The e-mails came. And came. And came and came and came and came. In the aftermath of my Jan. 10 piece on former Dallas Cowboys defensive back Clayton Holmes, I received between 250 and 300 e-mails. Some were nasty. Some were joyful. Some were dismissive.
Most, however, were concerned. They wanted to know one thing: Will Clayton Holmes be OK?
Rise and fall
Read Jeff Pearlman's original piece on the rise and fall of former Cowboys defensive back Clayton Holmes:
• From a Benz to a bike
Back then, my answer was a glum "I'm just not sure." Holmes, for those who didn't read the piece, is a 38-year-old three-time Super Bowl winner who, at the time of publication, was broke and living in a decrepit shack in the front yard of his mother's home on the east side of Florence, S.C. Though he had earned enough money in the early 1990s to purchase a large house and multiple automobiles, Holmes was never able to mentally overcome a boyhood during which he was physically and sexually abused. He blew his earnings on drugs and strippers, fathered four children with four women, attempted suicide, was banned from the NFL for multiple substance abuse violations, held a series of low-paying jobs and wandered aimlessly from one city to another.
By the time he moved back to his hometown of Florence three years ago, Holmes was a battered man. "I want to do the right things," he told me recently. "But I don't always know how."
When the ESPN.com piece ran on Jan. 10, Holmes says he felt as if a 100,000-pound sack was removed from his back. All the things he had long wanted to express -- the anger toward his mother and father; the fear of the older brother who molested him; the endless negativity of his youth; the blown money; the drugs -- well, to Holmes it was one long, powerful, anxiety-clearing scream. "It was such a joy to get all that out there and in the open," he says. "I can't tell you how much better I feel how renewed I am."
Throughout his life, Holmes often reacted to dramatic moments by doing, well, nothing. He'd retreat within his shell, make excuses, lock himself in a room, turn up the music and pretend life didn't exist.
This time, however, something snapped. Three days after the article ran, Holmes packed up his belongings and moved to Washington, D.C., where he now resides in the spare bedroom of a house belonging to Terrance Thomas, a childhood friend and Marine Corps officer.
Terrance and his wife, Mary, took Holmes in not as a charity case, but as a man bursting with potential. "What Clayton needed, more than anything, was to free himself of the burdens he carried," says Terrance. "Something in him finally said, 'It's time.' I -- for one -- believe in him."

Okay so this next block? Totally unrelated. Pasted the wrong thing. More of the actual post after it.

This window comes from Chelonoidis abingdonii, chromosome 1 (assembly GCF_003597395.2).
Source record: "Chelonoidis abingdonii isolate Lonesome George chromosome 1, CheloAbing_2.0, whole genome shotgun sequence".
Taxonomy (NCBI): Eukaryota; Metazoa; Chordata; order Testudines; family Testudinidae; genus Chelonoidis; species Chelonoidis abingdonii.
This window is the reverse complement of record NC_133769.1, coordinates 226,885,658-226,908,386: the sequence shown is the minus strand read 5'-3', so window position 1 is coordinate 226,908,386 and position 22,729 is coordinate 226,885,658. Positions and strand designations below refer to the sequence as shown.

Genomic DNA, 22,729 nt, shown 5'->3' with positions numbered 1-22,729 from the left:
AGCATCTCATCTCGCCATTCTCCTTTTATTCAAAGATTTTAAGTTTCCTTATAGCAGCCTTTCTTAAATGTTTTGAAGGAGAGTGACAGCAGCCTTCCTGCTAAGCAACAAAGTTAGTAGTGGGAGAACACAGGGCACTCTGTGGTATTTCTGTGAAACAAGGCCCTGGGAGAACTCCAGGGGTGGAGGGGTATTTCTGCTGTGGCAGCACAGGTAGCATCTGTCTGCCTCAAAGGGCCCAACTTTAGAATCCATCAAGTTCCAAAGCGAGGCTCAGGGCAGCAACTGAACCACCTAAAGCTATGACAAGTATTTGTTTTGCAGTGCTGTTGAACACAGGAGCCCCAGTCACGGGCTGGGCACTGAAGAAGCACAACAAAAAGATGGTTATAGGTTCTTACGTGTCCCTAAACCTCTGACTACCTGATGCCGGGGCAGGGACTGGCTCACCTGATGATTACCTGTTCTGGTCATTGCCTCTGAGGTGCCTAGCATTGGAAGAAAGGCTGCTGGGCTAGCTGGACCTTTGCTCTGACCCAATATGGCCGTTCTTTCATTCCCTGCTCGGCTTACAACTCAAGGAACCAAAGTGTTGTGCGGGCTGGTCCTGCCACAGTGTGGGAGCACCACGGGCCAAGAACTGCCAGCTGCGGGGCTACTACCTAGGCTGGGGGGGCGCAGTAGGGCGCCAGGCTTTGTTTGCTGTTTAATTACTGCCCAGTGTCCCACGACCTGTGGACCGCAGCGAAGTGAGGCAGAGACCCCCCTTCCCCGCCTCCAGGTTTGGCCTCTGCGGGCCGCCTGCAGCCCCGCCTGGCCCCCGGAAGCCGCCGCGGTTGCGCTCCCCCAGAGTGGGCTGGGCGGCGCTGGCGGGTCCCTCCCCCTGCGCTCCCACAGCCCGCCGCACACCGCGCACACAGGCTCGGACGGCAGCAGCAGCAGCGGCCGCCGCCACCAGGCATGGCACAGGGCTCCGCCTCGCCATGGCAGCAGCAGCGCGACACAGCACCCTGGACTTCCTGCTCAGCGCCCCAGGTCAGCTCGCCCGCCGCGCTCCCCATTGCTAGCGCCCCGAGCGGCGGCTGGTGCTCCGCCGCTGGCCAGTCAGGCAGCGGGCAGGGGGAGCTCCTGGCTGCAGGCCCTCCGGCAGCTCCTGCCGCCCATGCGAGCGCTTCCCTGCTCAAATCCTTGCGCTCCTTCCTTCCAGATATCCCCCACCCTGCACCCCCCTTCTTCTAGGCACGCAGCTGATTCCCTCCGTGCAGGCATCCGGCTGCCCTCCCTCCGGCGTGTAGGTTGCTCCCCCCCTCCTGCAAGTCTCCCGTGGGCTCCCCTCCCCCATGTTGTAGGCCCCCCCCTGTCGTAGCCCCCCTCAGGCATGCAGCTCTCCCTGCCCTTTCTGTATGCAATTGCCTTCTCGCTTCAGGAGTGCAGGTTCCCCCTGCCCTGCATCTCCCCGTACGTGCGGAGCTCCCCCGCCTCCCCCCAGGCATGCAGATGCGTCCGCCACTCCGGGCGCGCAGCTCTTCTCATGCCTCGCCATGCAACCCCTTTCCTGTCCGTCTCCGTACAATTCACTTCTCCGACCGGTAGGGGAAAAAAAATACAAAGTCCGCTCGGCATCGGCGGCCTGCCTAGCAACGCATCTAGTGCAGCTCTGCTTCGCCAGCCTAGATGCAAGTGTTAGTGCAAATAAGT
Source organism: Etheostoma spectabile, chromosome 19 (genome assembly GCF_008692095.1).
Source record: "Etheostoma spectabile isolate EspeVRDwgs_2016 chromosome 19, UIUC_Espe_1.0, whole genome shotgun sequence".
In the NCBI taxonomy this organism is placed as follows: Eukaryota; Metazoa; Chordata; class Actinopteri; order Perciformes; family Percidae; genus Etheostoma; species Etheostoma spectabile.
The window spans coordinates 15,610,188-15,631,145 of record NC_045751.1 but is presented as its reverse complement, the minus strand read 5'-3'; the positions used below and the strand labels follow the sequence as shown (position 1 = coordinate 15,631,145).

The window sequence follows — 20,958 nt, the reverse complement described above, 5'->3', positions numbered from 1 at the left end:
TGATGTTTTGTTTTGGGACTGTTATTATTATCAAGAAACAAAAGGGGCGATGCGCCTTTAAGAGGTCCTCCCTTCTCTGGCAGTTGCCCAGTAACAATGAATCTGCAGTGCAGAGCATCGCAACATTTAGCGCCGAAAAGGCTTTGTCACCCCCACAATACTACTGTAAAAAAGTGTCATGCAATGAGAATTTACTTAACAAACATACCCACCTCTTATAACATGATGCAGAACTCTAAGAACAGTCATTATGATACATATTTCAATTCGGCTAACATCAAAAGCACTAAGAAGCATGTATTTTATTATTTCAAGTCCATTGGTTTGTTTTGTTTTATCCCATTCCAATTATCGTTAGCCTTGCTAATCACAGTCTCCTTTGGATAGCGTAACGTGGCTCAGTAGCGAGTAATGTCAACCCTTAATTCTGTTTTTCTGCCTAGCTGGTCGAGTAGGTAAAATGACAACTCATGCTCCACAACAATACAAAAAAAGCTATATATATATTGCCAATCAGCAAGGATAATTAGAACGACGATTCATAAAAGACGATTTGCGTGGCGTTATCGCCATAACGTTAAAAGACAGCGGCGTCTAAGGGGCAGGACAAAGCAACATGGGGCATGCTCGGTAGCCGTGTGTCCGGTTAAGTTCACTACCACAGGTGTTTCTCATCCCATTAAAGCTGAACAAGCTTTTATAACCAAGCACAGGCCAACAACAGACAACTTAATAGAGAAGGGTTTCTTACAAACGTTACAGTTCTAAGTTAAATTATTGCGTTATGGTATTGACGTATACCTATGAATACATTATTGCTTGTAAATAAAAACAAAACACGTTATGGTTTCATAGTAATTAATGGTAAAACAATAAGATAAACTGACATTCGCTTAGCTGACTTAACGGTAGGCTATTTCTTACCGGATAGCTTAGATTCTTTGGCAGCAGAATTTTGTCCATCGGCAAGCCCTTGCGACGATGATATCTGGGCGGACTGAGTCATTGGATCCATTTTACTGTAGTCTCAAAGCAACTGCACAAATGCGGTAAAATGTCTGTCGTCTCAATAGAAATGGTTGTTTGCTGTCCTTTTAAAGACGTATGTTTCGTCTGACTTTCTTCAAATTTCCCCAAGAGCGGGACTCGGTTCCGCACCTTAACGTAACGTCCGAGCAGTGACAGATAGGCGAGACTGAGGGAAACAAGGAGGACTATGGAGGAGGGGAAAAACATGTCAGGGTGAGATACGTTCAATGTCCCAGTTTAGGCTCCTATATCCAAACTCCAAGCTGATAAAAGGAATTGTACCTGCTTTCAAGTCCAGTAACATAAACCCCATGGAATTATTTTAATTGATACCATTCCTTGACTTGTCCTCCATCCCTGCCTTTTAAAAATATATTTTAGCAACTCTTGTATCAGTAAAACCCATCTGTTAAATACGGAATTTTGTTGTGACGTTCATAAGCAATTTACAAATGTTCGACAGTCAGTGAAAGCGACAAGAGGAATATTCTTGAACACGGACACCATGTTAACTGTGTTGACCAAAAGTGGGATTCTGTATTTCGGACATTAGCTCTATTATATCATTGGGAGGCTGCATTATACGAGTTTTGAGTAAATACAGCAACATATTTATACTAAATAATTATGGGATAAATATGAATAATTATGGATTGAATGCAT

Having spent significant time with Holmes, I -- for one -- do, too. Upon arriving in the nation's capital, he immediately contacted the Church of Scientology, a religious movement that had long intrigued him. For the ensuing two weeks, he rose at 5:30 a.m., took the Metro to the church and spent the entire day studying. He recently completed his first Scientology course -- one of the proudest academic achievements of his life. "I already see my studying skills improving," says Holmes, who suffers from ADD and is 17 credits shy of graduating from Carson-Newman College. "I know a lot of people look at Scientology and think it's hearsay or think of Tom Cruise, but I'd encourage people to read about it before making a judgment. All I know is it's helped me gain a proper perspective and outlook on certain things. I hope people choose not to bash Scientology and instead look at me as a person who is in the process of figuring out how to create a better environment for kids."
Holmes is equally excited by a renewed career path as a motivational speaker. In the aftermath of the ESPN.com article, he received myriad job offers, ranging from sales to personal training (his on-again-off-again profession in Florence). The one that struck him, however, was an invitation from Youngstown State University to come to Ohio and address student-athletes on his jarring rise to NFL glory and even more jarring fall to near-homelessness. Holmes is an eloquent orator who tells his story with brutal honesty. He accepted the Youngstown invite, and will be speaking at the school on Feb. 8.
"How many people get the chance to use their mistakes as a way to guide others?" says Holmes, who is also scheduled to address a handful of Washington-based Boys & Girls Clubs. "I'm far from the perfect role model. But I hope my life can serve as a way to show parents what negativity does to children; to show people that just because one day you're wealthy and famous doesn't mean you can't end up in the other extreme."
With assistance from Terrance and Mary, Holmes recently printed up business cards and brochures. (Those interested in contacting Holmes can reach him at: ClaytonHolmes47@yahoo.com). He is also in discussions with a local gym to begin training athletes once again.
Perhaps most important, Holmes says he is determined to make renewed efforts to reach out to his children.
"As an adult, you tend to forget how you felt as a kid," he says. "One thing I've thought about a lot lately is how I craved love and affection and support as a child. Well, my kids deserve to have what I didn't.
"When the ESPN story came out, the only former teammate I spoke to was (Cowboys safety) James Washington. No one else called or wrote. I'm not mad, but it hurt a little. They talk about a team being a family, but truthfully, it's just a team. Your kids those are your real family. Your real blood. I need to embrace that again."
Will he succeed? Will he fail? Is he the next Zig Ziglar?
Hard to say.
But, for the first time, Clayton Holmes' path is righteous.
Jeff Pearlman is a former Sports Illustrated senior writer and the author of "Love Me, Hate Me: Barry Bonds and the Making of an Antihero," now available in paperback. You can reach him at email@example.com.